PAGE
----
Cognac is often thought of as the ultimate brandy, a premium spirit with a history of being associated with luxury and wealth. It takes a long time to make a good cognac, as it develops distinctive and delectable flavors through a long aging process. Cognac is made from grapes but, unlike wine, which continues to age after being bottled, the flavors of cognac stop developing just as soon as it is bottled.
Cognac has been made since around 1620 in a specific geographic region in France. Simply put, it is made from white grapes fermented into a thin, acidic wine, distilled in copper pots and aged. Nuances in quality and flavor come from the type of grape used, the soil and climate they were grown in, the type of oak used to make the barrel, time spent aging and any sugars and flavors added before bottling.
Aging for Flavor
After distillation, cognac is aged for a predetermined period of time in new French oak barrels. The liquid slowly permeates the oak, which releases various flavors like oak, clove and vanilla along with tannins, sugars and even smoke essences. The longer a cognac is aged, the more these flavors deepen and ripen; some of the oldest cognacs even develop a blue cheese aroma. Aging is completely dependent on this time spent in the barrels, and the process is halted once the cognac is bottled.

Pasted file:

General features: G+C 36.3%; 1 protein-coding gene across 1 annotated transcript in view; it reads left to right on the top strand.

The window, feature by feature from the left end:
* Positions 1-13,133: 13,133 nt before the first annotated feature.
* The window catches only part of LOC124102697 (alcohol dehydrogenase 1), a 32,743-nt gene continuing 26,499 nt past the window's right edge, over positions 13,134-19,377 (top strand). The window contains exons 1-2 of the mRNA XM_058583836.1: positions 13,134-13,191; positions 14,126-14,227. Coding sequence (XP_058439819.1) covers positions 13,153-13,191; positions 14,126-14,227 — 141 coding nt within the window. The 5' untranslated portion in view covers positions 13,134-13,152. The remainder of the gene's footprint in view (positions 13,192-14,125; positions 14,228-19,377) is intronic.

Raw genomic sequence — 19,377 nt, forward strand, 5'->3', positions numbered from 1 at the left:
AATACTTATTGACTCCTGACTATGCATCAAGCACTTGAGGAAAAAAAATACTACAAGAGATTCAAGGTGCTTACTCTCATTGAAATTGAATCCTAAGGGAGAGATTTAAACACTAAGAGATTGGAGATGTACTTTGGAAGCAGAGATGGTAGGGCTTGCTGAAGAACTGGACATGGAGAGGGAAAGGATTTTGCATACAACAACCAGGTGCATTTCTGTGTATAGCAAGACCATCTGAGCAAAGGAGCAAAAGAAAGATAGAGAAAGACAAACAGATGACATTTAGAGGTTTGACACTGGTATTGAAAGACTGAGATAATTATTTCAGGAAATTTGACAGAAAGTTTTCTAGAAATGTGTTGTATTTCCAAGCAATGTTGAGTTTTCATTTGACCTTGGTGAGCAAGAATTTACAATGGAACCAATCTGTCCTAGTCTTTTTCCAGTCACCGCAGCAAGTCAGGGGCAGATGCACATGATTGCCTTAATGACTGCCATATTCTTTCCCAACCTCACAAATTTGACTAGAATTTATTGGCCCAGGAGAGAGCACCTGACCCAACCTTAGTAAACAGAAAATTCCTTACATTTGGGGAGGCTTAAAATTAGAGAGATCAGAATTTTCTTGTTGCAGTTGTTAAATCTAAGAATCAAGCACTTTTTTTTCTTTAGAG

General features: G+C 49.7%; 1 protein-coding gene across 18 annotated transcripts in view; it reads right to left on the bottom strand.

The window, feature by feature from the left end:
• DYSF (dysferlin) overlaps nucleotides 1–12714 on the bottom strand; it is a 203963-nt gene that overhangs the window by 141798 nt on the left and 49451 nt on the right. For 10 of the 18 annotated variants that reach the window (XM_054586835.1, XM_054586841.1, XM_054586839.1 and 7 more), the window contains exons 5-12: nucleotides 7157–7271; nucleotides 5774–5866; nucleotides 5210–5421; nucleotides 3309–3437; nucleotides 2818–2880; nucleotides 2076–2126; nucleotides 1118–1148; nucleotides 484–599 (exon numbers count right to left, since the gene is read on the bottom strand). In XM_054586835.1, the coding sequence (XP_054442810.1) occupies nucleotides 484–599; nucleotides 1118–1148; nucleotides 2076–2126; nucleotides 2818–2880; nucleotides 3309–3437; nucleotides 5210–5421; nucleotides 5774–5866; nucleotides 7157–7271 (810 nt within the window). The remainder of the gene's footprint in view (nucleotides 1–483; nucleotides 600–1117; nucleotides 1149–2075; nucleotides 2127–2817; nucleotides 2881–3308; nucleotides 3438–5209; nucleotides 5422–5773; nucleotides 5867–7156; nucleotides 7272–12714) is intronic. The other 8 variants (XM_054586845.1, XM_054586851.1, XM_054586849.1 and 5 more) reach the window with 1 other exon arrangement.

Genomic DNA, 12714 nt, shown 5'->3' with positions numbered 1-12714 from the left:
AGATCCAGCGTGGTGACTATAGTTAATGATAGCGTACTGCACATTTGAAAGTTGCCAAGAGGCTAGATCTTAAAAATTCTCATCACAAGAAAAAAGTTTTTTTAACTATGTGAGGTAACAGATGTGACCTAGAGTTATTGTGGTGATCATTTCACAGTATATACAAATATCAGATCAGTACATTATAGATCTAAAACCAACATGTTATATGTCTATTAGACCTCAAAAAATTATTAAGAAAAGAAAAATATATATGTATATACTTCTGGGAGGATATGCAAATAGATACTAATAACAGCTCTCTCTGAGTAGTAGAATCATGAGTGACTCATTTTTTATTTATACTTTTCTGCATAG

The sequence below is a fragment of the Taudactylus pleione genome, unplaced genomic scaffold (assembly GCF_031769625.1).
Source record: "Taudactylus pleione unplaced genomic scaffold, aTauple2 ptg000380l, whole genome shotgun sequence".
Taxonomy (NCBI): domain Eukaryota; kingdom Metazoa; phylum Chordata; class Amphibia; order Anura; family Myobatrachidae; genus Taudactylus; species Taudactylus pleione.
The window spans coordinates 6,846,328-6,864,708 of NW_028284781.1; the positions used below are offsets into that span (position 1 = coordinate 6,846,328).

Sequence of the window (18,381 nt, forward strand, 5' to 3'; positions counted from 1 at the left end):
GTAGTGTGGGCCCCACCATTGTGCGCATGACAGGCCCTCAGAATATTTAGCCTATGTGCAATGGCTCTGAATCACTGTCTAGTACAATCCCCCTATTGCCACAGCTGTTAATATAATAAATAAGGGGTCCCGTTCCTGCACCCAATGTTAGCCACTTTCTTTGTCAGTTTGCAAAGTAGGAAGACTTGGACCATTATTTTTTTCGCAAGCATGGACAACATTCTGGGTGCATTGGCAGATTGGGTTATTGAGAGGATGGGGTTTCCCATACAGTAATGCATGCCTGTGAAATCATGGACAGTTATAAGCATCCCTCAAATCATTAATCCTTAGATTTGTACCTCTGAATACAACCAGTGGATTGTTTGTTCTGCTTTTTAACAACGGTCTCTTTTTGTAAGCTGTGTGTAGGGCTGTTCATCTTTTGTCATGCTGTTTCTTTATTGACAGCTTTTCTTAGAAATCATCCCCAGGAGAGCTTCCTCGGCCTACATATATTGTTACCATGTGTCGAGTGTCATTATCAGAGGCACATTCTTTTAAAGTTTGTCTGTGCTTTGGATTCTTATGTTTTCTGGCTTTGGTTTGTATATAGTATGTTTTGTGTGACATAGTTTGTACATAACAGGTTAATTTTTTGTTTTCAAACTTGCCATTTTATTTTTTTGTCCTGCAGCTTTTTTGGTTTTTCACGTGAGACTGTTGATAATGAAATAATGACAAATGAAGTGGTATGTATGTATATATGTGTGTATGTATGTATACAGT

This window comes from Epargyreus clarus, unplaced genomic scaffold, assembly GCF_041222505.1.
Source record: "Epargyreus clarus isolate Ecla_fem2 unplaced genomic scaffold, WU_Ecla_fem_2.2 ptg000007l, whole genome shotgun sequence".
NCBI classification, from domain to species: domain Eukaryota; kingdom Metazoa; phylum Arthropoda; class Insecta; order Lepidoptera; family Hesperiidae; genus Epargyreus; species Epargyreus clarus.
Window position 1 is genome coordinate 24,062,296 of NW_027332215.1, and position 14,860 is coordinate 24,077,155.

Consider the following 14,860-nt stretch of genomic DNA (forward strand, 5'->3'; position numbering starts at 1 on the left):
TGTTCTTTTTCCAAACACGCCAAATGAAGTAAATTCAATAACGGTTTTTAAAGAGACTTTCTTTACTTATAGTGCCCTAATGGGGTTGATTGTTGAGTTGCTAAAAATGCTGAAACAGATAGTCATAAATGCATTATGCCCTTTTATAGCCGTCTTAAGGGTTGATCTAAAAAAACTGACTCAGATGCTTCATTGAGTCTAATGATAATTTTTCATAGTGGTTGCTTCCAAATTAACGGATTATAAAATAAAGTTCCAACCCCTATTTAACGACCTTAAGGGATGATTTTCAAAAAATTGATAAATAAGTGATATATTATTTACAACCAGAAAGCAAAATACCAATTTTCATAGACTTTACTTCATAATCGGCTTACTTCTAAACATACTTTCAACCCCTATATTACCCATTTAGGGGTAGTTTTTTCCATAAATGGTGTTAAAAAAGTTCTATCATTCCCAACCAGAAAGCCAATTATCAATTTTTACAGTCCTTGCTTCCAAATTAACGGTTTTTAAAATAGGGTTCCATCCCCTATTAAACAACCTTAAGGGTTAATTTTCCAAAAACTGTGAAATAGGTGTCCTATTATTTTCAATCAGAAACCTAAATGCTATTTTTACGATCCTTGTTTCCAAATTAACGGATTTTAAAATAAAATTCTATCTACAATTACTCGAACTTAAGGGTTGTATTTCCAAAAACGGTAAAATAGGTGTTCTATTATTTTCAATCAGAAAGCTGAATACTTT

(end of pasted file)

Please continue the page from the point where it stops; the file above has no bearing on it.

Grades of Cognac
Cognac is labeled based on the minimum amount of time it is aged. The youngest cognac is labeled V.S., or Very Special, aged for a minimum of 30 months before bottling. V.S.O.P., or Very Superior Old Pale, also called Reserve, remained in the aging process for a minimum of 4 1/2 years. The highest end cognacs are X.O., also called Napoleon, and are aged for a minimum of 6 years. In reality, each grade is generally aged much longer, with the average age of X.O. at 20 years.
Preserving Cognac's Quality
Although they don't continue to age, unopened bottles of cognac will keep indefinitely as long as they are stored properly: standing upright, out of direct sunlight and at room temperature. Bright light and both high and low temperatures can cause the cognac to turn.
Store opened bottles of cognac the same way, and they will keep for a year.
- On Food and Cooking; Harold McGee
- Courvoisier: FAQ's
- SFGate.com: Drink Cognac Like the French; Gary Regan
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